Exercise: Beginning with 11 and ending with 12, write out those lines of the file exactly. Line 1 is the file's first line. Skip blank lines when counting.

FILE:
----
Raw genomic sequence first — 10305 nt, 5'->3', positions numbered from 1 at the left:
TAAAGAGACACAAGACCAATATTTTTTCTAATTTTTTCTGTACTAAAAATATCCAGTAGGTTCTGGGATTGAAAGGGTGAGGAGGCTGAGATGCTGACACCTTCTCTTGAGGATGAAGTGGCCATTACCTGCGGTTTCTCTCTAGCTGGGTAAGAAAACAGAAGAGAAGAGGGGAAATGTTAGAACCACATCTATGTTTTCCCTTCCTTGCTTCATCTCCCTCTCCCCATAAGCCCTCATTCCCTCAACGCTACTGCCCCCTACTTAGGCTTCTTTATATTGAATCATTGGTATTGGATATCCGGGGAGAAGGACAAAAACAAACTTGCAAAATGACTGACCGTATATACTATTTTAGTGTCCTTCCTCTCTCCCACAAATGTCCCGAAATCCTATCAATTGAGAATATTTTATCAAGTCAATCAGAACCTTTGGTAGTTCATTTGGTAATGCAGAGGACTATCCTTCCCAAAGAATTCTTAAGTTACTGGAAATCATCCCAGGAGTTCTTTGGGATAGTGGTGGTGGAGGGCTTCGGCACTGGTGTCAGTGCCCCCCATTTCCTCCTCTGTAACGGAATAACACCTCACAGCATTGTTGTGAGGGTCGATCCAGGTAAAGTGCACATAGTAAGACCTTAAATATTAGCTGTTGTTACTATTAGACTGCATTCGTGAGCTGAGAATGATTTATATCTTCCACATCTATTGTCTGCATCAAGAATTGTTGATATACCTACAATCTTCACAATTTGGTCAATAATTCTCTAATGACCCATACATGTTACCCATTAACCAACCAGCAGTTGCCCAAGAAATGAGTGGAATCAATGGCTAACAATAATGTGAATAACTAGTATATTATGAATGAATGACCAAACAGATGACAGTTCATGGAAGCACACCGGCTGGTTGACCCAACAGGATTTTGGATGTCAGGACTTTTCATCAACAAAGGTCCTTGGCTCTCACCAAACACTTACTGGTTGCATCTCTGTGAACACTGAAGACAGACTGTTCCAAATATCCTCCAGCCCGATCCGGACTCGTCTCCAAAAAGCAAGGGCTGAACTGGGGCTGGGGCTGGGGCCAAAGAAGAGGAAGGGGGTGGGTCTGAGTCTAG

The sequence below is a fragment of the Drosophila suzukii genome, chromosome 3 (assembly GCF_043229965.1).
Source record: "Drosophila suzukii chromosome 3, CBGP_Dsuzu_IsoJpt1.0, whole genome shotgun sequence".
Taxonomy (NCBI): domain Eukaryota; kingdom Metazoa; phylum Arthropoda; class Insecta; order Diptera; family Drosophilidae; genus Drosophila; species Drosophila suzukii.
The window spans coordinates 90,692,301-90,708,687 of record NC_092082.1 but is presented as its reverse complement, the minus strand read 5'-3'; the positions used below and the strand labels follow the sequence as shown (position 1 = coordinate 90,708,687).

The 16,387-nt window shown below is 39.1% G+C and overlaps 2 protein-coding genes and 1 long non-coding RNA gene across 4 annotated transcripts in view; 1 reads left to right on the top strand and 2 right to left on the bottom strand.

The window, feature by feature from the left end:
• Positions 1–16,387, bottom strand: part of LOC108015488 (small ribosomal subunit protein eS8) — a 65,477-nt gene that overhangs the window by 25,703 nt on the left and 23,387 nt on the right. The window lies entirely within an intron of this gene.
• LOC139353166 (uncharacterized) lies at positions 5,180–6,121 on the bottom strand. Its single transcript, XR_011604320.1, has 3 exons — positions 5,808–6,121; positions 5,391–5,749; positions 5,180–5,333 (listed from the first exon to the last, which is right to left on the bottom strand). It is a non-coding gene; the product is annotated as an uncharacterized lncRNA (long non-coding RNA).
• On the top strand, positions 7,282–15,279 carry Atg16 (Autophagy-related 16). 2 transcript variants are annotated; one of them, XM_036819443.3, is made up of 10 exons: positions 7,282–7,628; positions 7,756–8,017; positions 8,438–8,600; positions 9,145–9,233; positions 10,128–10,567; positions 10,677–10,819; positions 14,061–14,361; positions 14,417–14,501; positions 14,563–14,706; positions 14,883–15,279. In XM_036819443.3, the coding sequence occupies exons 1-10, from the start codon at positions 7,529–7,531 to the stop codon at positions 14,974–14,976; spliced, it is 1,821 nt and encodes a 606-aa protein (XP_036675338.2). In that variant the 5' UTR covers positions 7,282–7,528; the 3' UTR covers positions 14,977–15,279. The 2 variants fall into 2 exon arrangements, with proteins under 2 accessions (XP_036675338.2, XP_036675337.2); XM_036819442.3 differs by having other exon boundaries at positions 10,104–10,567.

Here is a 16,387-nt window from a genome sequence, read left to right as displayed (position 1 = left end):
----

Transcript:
• On the top strand, positions 7,282–15,279 carry Atg16 (Autophagy-related 16). 2 transcript variants are annotated; one of them, XM_036819443.3, is made up of 10 exons: positions 7,282–7,628; positions 7,756–8,017; positions 8,438–8,600; positions 9,145–9,233; positions 10,128–10,567; positions 10,677–10,819; positions 14,061–14,361; positions 14,417–14,501; positions 14,563–14,706; positions 14,883–15,279. In XM_036819443.3, the coding sequence occupies exons 1-10, from the start codon at positions 7,529–7,531 to the stop codon at positions 14,974–14,976; spliced, it is 1,821 nt and encodes a 606-aa protein (XP_036675338.2). In that variant the 5' UTR covers positions 7,282–7,528; the 3' UTR covers positions 14,977–15,279. The 2 variants fall into 2 exon arrangements, with proteins under 2 accessions (XP_036675338.2, XP_036675337.2); XM_036819442.3 differs by having other exon boundaries at positions 10,104–10,567.

Here is a 16,387-nt window from a genome sequence, read left to right as displayed (position 1 = left end):